Israeli Re-Branding: Guns and Black Hats Out, Golan Wine In
One of the more foolish projects the Israeli foreign ministry champions is the idea of “re-branding” Israel in the hearts and minds of the outside world. If we can only, so the argument goes, get people to think high-tech and beautiful beaches instead of F-16s and helicopter gunships, then Israel will somehow miraculously take its rightful place as a respected member of the world community. Recently this dog and pony show came to the University of Washington Hillel where the foreign ministry “brand management team” chief tried to sell this pig in a poke to an American Jewish audience:
“Israel is a wonderful, attractive brand and we are doing it a terrible disservice by communicating it only through the channel of the conflict,” [Ido] Aharoni told JTNews. “This is not to say we should not deal with the conflict. But at the same time, we need to add more layers to the public discussion about Israel.”
…Aharoni…worries about market research, which shows that many Americans feel that they already know a lot about Israel, to the point that they are tired of hearing about the country.
“This is what happens in our case,” he said. “People feel they know enough about Israel, but it’s the wrong kind of knowledge. It’s the knowledge that comes from the news media, and it’s all about the conflict.”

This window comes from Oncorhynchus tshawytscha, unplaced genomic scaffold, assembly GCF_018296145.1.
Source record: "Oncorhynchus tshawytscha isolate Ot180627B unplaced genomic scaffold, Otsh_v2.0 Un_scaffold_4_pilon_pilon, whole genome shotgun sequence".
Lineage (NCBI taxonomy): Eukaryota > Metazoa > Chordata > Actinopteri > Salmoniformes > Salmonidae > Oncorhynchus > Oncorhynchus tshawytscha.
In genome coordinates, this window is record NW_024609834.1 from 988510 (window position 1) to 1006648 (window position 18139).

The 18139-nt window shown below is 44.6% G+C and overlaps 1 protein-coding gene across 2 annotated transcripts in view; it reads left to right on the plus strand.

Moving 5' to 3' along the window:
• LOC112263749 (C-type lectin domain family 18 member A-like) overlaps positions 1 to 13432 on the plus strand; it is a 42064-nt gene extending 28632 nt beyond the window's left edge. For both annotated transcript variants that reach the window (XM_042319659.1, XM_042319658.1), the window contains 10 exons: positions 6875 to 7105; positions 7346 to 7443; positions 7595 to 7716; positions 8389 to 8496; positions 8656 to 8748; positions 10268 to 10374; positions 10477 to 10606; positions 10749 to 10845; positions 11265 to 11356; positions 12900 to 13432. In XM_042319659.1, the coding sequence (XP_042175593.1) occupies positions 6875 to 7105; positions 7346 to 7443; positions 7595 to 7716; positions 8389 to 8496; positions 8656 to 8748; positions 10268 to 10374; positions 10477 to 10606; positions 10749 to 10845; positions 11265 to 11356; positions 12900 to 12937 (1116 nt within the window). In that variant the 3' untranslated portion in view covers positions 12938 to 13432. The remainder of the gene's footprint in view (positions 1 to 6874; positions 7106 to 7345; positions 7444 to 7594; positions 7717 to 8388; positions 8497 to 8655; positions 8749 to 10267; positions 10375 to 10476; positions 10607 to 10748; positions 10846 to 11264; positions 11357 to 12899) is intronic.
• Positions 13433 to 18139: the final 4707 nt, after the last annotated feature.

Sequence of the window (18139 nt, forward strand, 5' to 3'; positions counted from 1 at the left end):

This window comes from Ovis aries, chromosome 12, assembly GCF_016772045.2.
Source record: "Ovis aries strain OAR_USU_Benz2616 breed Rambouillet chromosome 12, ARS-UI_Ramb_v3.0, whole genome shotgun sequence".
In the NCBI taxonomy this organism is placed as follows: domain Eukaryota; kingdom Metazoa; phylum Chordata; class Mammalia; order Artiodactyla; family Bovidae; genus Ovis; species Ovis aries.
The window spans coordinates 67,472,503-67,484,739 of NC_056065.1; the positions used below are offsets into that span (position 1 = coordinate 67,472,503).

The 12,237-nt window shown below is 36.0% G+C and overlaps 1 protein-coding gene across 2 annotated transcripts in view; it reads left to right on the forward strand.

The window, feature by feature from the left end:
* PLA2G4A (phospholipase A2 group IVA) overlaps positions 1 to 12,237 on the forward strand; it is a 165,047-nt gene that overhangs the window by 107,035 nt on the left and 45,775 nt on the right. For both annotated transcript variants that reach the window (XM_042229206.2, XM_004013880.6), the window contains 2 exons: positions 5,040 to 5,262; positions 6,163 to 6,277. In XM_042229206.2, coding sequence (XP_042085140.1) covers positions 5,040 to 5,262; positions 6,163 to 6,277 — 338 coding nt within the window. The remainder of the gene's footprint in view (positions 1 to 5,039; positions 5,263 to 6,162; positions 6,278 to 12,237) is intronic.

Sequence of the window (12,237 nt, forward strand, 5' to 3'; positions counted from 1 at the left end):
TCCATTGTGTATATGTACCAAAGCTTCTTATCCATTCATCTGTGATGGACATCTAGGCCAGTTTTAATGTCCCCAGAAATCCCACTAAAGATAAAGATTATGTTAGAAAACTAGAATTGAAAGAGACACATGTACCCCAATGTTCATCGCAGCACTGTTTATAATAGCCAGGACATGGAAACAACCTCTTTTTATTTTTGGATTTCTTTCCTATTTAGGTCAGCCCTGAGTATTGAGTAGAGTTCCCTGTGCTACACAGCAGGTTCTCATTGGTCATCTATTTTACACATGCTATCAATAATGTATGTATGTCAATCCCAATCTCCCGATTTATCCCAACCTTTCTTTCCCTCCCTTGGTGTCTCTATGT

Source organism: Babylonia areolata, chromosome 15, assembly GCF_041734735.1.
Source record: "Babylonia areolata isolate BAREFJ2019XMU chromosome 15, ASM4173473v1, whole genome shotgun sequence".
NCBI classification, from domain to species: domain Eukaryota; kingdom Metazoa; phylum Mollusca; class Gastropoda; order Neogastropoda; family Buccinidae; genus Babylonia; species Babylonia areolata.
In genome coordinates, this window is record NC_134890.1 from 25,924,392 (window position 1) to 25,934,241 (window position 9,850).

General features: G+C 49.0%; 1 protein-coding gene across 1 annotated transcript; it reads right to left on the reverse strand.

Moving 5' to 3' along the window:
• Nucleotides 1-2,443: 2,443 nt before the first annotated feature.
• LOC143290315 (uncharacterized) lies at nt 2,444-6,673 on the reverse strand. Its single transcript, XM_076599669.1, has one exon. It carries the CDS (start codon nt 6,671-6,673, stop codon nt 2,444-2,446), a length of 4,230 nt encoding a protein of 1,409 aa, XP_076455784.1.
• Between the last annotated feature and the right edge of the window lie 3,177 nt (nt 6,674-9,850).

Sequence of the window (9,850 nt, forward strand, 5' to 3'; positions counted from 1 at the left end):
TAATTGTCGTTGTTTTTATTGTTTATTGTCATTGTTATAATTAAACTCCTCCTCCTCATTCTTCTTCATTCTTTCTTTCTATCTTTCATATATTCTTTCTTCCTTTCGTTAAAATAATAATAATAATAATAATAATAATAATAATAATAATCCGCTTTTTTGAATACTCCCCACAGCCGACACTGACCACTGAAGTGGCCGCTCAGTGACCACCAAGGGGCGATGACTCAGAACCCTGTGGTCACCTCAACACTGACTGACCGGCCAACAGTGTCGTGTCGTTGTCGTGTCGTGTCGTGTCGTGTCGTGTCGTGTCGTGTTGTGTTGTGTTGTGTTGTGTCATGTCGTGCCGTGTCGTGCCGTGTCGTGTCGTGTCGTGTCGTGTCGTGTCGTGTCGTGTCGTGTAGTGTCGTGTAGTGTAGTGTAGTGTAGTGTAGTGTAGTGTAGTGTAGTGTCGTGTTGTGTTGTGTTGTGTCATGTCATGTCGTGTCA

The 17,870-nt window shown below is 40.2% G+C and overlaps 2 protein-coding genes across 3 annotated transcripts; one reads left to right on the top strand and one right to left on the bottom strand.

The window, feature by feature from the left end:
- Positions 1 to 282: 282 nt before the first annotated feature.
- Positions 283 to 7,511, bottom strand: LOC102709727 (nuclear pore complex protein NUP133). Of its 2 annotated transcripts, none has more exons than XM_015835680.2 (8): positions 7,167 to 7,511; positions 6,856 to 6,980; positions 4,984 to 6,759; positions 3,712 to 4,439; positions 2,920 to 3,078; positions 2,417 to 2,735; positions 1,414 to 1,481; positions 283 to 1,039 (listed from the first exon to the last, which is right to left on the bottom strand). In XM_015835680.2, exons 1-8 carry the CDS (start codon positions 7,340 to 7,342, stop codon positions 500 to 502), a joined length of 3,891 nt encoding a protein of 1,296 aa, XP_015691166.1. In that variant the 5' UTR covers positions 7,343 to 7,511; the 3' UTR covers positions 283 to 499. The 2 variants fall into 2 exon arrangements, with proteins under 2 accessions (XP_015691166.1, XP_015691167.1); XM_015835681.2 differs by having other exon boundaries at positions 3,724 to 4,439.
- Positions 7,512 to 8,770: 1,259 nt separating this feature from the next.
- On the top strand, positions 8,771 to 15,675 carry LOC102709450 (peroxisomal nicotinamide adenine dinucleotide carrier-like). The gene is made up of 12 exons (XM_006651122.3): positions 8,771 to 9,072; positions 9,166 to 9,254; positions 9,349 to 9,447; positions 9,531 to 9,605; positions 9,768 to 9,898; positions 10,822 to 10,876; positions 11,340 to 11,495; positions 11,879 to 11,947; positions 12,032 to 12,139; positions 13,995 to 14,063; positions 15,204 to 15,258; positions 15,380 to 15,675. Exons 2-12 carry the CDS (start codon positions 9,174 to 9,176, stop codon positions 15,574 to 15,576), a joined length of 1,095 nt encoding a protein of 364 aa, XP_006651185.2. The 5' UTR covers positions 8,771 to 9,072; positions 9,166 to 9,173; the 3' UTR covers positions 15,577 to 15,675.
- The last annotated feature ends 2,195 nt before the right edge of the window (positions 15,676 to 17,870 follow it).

Imagine that…the outside world has the chutzpah to judge Israel by what it does rather than what it says. And man, do people get the wrong idea about this beautiful, peace-loving country:
Aharoni said that in focus groups conducted across the United States, Americans from all different backgrounds overwhelmingly describe Israel in terms of militarism and religious fundamentalism. Aharoni believes the way to get out from under this image is to bring attention to other elements of the country that may spark curiosity: Israel’s burgeoning wine industry, for example.
Yup, that oughta do it. Instead of guns and black hats ply ’em with Golan wine till they can’t tell the difference between Haman and Mordecai (speaking of the upcoming holiday of Purim).
“We’re not looking to change Israel’s image overnight,” he said. “It’s not going to happen. What we’re looking to do is to begin a social process toward a different mindset.”
I’m so relieved Aharoni isn’t look for change overnight. Because that would be a tad unrealistic. But never, now never might be a tad more realistic given Israel’s penchant for killing Gazans and getting such bad press for doing so.
But seriously, and as I’ve written here in other posts attacking the notion that marketing can solve Israel’s problems, there’s no substitute for peace. No substitute for good relations with one’s neighbors. If you want Israel to have a sterling reputation you can start by resolving its intractable problems. If you want increased investment in Israeli industries and products, then give overseas investors the impression that Israel will be a place at peace; and with an economy not wracked by the disruptions and vicissitudes caused by warfare and ethnic strife.
12 thoughts on “Israeli Re-Branding: Guns and Black Hats Out, Golan Wine In – Tikun Olam תיקון עולם إصلاح العالم”